We all know the economy stinks and, according to some, is getting stinkier, but how will that stench affect this year’s Super Bowl ads? Consider these facts:

  • Ailing General Motors, the top sports TV advertiser, announced in November that it will not buy any Super Bowl commercials this season.   GM Director of Media Operations Steve Tihanyi says, “We don’t have any product story to tell, nothing in the pipeline that would warrant spending that type of money.” Others say such a lucrative spending spree by the troubled big three automakers would create too much backlash.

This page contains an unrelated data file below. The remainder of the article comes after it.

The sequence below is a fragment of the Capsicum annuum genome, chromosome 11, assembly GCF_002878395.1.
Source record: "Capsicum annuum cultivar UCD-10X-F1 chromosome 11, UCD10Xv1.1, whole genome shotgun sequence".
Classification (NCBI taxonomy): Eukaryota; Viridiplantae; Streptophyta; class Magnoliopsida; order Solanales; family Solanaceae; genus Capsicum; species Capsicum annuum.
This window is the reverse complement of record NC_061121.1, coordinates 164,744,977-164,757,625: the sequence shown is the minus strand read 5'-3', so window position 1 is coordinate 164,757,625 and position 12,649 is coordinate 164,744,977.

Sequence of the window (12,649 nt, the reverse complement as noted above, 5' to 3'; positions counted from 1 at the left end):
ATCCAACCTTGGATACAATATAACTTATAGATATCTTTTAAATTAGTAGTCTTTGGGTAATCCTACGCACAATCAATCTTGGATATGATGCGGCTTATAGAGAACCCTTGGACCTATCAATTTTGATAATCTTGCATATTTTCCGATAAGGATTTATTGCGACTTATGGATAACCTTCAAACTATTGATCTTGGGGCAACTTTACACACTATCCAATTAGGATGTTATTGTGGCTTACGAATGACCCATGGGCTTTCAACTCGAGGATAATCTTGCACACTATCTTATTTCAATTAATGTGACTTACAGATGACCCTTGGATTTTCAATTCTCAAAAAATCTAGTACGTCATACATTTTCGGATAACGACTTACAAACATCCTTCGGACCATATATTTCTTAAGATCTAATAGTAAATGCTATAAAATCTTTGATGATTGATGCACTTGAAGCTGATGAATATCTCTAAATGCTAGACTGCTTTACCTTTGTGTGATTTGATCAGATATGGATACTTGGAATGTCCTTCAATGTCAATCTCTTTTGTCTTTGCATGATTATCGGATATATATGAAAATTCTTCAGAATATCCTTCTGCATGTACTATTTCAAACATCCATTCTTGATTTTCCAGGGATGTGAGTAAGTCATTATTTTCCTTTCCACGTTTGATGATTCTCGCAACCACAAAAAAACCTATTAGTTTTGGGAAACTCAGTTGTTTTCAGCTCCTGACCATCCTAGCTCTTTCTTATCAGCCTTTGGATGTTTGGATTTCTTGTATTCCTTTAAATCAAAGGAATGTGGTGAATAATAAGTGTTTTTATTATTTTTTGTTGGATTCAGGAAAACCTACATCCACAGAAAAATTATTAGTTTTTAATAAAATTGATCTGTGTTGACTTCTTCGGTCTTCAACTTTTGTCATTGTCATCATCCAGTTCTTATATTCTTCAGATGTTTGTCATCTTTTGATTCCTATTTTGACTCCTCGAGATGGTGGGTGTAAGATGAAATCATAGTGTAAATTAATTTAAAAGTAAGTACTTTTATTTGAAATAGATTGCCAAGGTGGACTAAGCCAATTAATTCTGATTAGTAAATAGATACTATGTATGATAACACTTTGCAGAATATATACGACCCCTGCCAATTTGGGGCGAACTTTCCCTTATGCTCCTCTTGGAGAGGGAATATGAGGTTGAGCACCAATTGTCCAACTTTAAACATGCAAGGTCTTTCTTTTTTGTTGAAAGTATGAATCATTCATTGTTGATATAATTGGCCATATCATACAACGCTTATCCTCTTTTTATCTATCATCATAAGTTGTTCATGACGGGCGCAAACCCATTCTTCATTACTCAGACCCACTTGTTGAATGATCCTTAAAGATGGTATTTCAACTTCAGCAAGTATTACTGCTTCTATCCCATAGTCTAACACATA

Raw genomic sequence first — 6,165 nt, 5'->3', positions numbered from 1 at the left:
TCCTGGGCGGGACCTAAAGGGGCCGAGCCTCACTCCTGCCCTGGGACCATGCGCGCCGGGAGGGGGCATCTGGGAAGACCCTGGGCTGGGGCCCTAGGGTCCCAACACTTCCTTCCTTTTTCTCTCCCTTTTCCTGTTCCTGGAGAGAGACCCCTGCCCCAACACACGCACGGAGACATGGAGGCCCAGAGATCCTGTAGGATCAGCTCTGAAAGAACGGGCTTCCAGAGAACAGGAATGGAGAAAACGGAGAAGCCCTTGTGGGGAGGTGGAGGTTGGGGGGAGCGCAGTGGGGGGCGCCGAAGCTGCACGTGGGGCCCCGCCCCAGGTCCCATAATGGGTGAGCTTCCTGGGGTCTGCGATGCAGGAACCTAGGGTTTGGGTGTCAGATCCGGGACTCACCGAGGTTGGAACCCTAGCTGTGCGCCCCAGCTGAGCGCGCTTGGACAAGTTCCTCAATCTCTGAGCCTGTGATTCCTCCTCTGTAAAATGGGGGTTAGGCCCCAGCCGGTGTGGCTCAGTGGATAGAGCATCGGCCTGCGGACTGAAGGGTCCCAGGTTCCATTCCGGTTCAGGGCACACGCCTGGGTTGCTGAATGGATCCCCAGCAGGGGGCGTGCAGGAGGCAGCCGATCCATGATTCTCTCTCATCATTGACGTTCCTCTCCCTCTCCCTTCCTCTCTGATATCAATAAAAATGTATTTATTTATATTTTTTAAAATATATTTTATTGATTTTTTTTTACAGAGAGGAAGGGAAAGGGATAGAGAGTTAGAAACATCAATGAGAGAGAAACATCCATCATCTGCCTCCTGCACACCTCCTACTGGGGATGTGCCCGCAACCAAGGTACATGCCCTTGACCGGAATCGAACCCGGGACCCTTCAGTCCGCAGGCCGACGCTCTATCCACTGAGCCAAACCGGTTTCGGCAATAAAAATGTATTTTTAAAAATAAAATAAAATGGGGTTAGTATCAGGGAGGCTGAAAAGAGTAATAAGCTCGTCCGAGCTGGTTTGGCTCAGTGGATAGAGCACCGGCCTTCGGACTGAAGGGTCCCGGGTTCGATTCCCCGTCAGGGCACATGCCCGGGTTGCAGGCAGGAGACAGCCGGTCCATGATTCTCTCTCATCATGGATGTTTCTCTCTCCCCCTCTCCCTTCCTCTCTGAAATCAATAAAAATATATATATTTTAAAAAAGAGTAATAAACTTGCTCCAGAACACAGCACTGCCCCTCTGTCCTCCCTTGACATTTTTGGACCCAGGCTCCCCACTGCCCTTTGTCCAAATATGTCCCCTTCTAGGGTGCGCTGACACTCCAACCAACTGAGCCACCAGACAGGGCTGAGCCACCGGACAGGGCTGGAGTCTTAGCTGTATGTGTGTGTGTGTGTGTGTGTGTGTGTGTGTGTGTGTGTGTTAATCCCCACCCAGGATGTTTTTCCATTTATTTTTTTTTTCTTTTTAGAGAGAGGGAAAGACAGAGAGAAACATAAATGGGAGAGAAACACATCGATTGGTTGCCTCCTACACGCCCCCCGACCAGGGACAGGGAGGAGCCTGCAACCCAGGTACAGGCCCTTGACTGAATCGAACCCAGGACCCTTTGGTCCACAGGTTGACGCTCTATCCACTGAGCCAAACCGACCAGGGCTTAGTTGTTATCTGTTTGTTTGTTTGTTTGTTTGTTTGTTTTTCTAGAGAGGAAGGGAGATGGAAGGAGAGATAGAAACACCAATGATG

• Perennial Super Bowl advertiser FedEx has also opted out of the game, stating in a company blog post that “being in the game simply sends the wrong message both to employees and other FedEx constituents. A Super Bowl ad buy is not where we should put dollars at this time.” FedEx has advertised in the last 12 Super Bowls and in 18 of the last 20 games. 
  • With the U.S. unemployment rate at a 14-year high in October (6.5 percent), two job search websites – and – will be advertising in this year’s Super Bowl.

Now Kellogg School of Management Professor Tim Calkins said perennial jokster Anheuser-Busch will likely stick to iconic imagery rather than slapstick humor due to the changing mood of consumers. Great, so the economy stinks AND we’re not allowed to laugh.



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